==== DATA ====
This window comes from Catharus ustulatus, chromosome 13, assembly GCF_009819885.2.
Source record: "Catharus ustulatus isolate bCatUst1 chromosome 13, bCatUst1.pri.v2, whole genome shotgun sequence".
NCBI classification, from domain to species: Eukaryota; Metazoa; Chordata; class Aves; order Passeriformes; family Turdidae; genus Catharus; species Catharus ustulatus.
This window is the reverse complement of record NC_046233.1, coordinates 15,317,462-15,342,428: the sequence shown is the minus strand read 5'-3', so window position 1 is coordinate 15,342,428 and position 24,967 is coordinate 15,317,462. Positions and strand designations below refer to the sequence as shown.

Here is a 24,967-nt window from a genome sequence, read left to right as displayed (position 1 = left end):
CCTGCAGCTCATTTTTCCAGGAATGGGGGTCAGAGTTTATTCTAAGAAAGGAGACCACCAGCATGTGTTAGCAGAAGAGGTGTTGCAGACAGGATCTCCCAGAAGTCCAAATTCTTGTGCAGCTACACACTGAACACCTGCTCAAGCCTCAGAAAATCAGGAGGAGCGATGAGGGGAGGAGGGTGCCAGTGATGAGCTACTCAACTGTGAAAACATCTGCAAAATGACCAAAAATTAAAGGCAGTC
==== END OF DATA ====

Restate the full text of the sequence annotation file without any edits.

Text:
This window comes from Catharus ustulatus, chromosome 13, assembly GCF_009819885.2.
Source record: "Catharus ustulatus isolate bCatUst1 chromosome 13, bCatUst1.pri.v2, whole genome shotgun sequence".
NCBI classification, from domain to species: Eukaryota; Metazoa; Chordata; class Aves; order Passeriformes; family Turdidae; genus Catharus; species Catharus ustulatus.
This window is the reverse complement of record NC_046233.1, coordinates 15,317,462-15,342,428: the sequence shown is the minus strand read 5'-3', so window position 1 is coordinate 15,342,428 and position 24,967 is coordinate 15,317,462. Positions and strand designations below refer to the sequence as shown.

Here is a 24,967-nt window from a genome sequence, read left to right as displayed (position 1 = left end):
CCTGCAGCTCATTTTTCCAGGAATGGGGGTCAGAGTTTATTCTAAGAAAGGAGACCACCAGCATGTGTTAGCAGAAGAGGTGTTGCAGACAGGATCTCCCAGAAGTCCAAATTCTTGTGCAGCTACACACTGAACACCTGCTCAAGCCTCAGAAAATCAGGAGGAGCGATGAGGGGAGGAGGGTGCCAGTGATGAGCTACTCAACTGTGAAAACATCTGCAAAATGACCAAAAATTAAAGGCAGTC